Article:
The Month for Mistletoe



Trekking out to the “mistletoe trees” at our ranch has quickly become a December tradition in my family. Longtime blog followers may remember last year’s wild mistletoe post. The retrieval isn’t always easy, especially for someone as short as me, but the reward is a festive yet all too easily forgotten holiday touch. Far beyond the vineyards and up into the hills of our ranch grow clusters of wild mistletoe that thrive high up in oak trees. As the age-old story goes, each time a couple kissed under a mistletoe sprig, they removed one of the white berries. When the berries were all gone, so was the sprig’s kissing power! But sweet history aside, mistletoe is actually a parasite. All mistletoe grows on trees or scrubs and eventually kills the tree by overtaking it; its scientific name, Phoradendron, is actually Greek for “tree thief.”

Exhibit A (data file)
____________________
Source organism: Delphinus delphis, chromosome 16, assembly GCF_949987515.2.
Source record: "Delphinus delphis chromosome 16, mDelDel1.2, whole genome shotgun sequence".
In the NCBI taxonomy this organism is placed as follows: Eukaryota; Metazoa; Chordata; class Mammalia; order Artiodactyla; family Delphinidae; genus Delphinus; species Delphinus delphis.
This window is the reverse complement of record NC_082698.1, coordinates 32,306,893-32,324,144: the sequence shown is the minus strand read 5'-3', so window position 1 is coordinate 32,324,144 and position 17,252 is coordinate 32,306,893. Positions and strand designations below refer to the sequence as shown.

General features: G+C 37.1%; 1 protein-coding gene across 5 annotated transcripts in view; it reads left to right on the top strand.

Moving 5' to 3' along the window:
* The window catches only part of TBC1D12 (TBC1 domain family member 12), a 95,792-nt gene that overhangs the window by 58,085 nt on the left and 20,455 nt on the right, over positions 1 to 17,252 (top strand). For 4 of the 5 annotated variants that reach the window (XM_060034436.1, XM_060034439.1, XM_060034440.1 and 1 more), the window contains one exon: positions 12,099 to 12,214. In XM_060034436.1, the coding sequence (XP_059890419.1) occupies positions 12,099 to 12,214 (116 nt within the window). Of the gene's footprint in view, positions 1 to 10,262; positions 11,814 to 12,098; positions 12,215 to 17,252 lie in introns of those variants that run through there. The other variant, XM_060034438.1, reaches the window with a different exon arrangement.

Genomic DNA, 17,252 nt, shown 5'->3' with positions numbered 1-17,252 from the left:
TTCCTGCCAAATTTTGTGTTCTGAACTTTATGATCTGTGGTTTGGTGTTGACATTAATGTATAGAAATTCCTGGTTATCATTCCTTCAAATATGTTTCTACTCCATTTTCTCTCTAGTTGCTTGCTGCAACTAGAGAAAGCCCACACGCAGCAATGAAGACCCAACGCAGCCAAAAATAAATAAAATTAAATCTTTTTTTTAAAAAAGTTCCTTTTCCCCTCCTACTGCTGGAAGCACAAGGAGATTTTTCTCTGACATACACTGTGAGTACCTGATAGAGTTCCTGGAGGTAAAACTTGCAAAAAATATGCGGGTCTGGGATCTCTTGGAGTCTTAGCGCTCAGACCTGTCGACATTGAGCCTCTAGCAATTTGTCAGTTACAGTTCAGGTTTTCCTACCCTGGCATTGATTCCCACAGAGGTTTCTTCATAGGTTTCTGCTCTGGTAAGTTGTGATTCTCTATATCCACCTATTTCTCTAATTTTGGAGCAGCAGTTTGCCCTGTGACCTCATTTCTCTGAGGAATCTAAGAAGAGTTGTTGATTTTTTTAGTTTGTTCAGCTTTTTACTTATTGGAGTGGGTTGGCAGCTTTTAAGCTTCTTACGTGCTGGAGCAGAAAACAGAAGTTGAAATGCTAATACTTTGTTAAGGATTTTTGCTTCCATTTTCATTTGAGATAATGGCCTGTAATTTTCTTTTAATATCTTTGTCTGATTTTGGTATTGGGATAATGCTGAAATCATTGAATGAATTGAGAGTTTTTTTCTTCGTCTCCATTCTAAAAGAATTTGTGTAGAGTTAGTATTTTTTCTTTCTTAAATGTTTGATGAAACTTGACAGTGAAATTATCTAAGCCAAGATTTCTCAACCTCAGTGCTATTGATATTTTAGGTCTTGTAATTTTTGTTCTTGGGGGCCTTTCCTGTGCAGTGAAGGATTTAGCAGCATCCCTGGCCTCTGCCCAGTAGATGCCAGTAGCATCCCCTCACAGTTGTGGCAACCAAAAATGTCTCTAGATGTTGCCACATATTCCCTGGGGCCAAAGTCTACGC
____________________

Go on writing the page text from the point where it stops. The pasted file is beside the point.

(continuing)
To accompany the bunches of mistletoe, I also like gathering red berries for a pop of color. You can use whatever red berries are available to you, though juniper berries could even make for an unexpected touch. These berries are from the California-native Toyon tree, which is often called “Christmas berry” or “California holly.” Apparently, the abundance of these trees in the Los Angeles hills are how Hollywood got its name. Finish off your bunches with some festive ribbon and give to family and friends!


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Other wintery foliage worth foraging for